Some autobiographies proceed in what might be called novelistic fashion, immersing the reader in re-created experience. By contrast, Podhoretz’s approach in Making It is essayistic. The book contains very few passages of sustained narrative. Podhoretz’s recollections are mixed with reflections, comments, and digressions. Even as he is describing himself at an earlier age, one is always aware of the brash persona of the author as established in the opening sentences of the preface. Moreover, Podhoretz consistently connects the incidents he recalls to his thesis about the “dirty little secret” of success in American culture; he does not recount any experiences which are simply unrelated to that thesis.
In part 1, for example, Podhoretz tells of the influence of a high school teacher, Mrs. K., who saw promise in him, tried to teach him “manners” (there is a comical scene in which she takes him to a restaurant and orders duck for both of them), and encouraged him to attend Harvard University. The point of the story of Mrs. K., noted by Podhoretz in retrospect, is that he failed to grasp what she was trying to teach him: that his interest in literature and the arts, inevitably separating him from the social class in which he was reared, would lead him not to “some mystical country of the spirit” but to another level in the Americal class structure, and that he would have to learn to behave accordingly.
Podhoretz was indeed admitted to Harvard but received a better scholarship to Columbia College of Columbia University and decided to attend there. At Columbia and at the Jewish Seminary College, which he attended simultaneously, Podhoretz excelled in his studies and formed the ambition to become a literary critic. With irony at his own expense, Podhoretz acknowledges that, to many of his readers in the late 1960’s, such a goal must be hardly plausible, yet he adds, “The physical sciences apart, literary criticism in those days was probably the most vital intellectual activity in America, and the most vital branch of literature itself.” Podhoretz, who studied under Mark Van Doren, Richard Chase, F.W. Dupee, and especially Lionel Trilling and read avidly such intellectual journals as Partisan Review and The Kenyon Review, received a Kellett Fellowship and a Fulbright scholarship and went to Cambridge University to study.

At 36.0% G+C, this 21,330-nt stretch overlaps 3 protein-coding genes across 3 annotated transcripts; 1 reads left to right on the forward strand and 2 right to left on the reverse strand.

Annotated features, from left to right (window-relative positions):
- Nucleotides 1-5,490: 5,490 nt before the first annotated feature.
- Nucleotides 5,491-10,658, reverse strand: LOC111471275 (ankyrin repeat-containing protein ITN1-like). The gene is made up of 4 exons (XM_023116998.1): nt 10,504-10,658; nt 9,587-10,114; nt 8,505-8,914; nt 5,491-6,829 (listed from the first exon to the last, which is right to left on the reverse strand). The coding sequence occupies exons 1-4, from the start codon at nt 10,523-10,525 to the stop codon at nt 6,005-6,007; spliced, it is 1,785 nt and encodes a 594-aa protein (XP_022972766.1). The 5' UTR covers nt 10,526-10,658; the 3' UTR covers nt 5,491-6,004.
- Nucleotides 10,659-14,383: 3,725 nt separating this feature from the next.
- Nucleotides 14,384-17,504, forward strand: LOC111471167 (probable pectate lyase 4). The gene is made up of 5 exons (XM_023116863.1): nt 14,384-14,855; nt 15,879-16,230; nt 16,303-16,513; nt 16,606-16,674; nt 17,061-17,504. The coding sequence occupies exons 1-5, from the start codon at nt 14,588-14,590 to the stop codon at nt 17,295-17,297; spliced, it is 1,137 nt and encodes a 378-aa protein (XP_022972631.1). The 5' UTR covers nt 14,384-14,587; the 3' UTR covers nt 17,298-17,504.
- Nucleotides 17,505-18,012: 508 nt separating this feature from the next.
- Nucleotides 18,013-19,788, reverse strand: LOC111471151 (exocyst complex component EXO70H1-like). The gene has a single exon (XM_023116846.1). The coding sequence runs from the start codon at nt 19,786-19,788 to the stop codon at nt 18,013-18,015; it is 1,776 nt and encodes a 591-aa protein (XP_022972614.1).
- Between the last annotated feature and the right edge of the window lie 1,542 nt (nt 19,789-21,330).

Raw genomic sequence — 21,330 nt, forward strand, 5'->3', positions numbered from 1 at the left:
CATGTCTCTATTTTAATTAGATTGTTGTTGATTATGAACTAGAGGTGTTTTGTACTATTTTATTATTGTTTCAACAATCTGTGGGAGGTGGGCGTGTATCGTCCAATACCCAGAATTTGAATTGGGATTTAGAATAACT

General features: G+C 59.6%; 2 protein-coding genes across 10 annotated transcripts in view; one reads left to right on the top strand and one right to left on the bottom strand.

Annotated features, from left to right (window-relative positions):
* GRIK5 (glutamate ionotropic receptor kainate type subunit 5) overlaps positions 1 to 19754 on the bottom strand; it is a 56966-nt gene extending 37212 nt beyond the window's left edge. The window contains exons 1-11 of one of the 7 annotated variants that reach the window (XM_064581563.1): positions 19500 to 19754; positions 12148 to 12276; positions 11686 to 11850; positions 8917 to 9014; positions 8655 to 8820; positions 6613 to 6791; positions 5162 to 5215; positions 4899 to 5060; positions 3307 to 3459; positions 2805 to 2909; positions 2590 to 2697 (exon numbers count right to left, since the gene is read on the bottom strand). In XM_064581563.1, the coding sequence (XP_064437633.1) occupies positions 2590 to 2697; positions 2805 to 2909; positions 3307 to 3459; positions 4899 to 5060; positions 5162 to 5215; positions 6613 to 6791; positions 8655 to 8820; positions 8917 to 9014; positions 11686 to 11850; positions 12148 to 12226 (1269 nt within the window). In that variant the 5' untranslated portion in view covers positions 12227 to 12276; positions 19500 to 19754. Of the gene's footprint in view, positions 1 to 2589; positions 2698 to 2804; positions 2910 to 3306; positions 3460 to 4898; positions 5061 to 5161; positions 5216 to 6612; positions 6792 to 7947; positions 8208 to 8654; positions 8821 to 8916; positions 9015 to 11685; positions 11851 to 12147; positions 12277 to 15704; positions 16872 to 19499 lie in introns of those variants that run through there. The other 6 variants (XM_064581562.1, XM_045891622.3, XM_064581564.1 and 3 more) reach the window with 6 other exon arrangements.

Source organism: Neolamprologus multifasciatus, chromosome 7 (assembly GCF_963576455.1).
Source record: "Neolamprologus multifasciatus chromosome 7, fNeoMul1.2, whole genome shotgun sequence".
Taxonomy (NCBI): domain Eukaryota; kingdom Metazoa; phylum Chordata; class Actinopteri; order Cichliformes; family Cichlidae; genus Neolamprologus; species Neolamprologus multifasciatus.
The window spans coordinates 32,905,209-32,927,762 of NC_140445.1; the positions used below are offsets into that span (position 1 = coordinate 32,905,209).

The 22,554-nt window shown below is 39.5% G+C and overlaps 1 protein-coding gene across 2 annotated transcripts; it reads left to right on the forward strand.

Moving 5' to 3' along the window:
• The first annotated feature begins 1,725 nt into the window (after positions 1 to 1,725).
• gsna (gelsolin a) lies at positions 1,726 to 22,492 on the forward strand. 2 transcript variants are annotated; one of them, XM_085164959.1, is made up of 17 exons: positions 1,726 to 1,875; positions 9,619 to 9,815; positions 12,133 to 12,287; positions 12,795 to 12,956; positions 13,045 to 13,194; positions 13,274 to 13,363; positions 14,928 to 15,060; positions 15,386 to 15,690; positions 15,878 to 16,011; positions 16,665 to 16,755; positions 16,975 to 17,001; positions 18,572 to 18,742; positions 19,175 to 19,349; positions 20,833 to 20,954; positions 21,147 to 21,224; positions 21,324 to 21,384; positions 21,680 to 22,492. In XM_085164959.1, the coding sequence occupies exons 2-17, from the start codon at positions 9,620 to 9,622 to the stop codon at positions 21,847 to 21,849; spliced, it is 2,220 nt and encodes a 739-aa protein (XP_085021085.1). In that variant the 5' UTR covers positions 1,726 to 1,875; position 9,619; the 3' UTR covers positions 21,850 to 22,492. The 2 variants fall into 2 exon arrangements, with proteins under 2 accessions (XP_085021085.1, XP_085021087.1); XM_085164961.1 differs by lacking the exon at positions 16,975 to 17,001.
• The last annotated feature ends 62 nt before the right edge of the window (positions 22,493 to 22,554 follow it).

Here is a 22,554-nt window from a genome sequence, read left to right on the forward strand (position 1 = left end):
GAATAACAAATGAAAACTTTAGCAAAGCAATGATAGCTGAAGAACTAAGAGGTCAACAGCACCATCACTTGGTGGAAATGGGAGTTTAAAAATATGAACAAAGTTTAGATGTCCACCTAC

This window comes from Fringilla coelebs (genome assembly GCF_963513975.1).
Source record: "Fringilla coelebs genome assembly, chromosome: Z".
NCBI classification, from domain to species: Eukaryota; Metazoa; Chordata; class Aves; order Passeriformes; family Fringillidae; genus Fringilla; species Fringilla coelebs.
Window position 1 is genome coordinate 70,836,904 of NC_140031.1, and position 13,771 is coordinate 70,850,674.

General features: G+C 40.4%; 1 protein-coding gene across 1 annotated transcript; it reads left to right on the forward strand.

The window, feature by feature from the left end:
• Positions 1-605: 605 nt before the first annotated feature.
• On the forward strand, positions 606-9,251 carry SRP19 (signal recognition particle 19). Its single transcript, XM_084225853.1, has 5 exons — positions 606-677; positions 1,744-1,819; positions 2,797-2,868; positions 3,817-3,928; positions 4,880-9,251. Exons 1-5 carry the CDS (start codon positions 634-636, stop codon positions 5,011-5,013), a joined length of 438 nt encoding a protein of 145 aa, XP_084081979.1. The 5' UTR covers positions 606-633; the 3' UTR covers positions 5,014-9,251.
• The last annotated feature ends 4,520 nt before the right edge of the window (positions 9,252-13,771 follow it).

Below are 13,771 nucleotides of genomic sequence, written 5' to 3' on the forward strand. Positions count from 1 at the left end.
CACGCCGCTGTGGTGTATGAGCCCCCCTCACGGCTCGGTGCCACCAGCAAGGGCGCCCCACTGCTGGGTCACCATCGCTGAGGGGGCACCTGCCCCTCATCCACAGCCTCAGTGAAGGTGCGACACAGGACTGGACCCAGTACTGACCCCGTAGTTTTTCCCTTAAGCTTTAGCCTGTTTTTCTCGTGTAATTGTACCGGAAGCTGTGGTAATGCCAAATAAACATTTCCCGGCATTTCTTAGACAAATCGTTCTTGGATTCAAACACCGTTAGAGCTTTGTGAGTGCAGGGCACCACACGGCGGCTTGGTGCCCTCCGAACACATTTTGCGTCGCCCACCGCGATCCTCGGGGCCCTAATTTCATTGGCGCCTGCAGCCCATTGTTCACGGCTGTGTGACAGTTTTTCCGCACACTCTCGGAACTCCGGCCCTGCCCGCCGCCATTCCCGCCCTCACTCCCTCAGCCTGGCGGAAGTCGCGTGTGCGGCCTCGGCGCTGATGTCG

At Clare College, Cambridge, Podhoretz encountered the truly non-ambition-ridden upper-class Englishmen, who were relaxed precisely because they were in a society which openly acknowledged the existence of classes, and they were at the top. Podhoretz remained himself, however, and by great effort attracted the attention of the literary critic F.R. Leavis, who published an article by Podhoretz on Lionel Trilling in Scrutiny. Podhoretz discovered that as an American he was, to Englishmen, classless, and thus not burdened as he had been at Columbia. He also discovered, as many Americans abroad will do, that he was an American, through and through, and that he could not expatriate himself. Popular culture, he discovered, is American culture, and he was too steeped in it to live permanently elsewhere. He returned to New York for the summer and received an invitation to write a review of The Natural (1952) by Bernard Malamud, from Elliot Cohen, editor of Commentary. Thus began Pohoretz’s long association with Commentary.
“Moving into Manhattan” offers a kind of literary history of the New York intellectuals as a group and a history of their very special journal, Partisan Review. Podhoretz divides this “family,” as he calls it, into generations, the oldest being European immigrants—Philip Rahv and Meyer Shapiro—with most of the rest of the first generation having been born to Jewish parents in New York City—Harold Rosenberg, Paul Goodman, Clement Greenberg, Robert Warshow, David...
(The entire section is 1609 words.)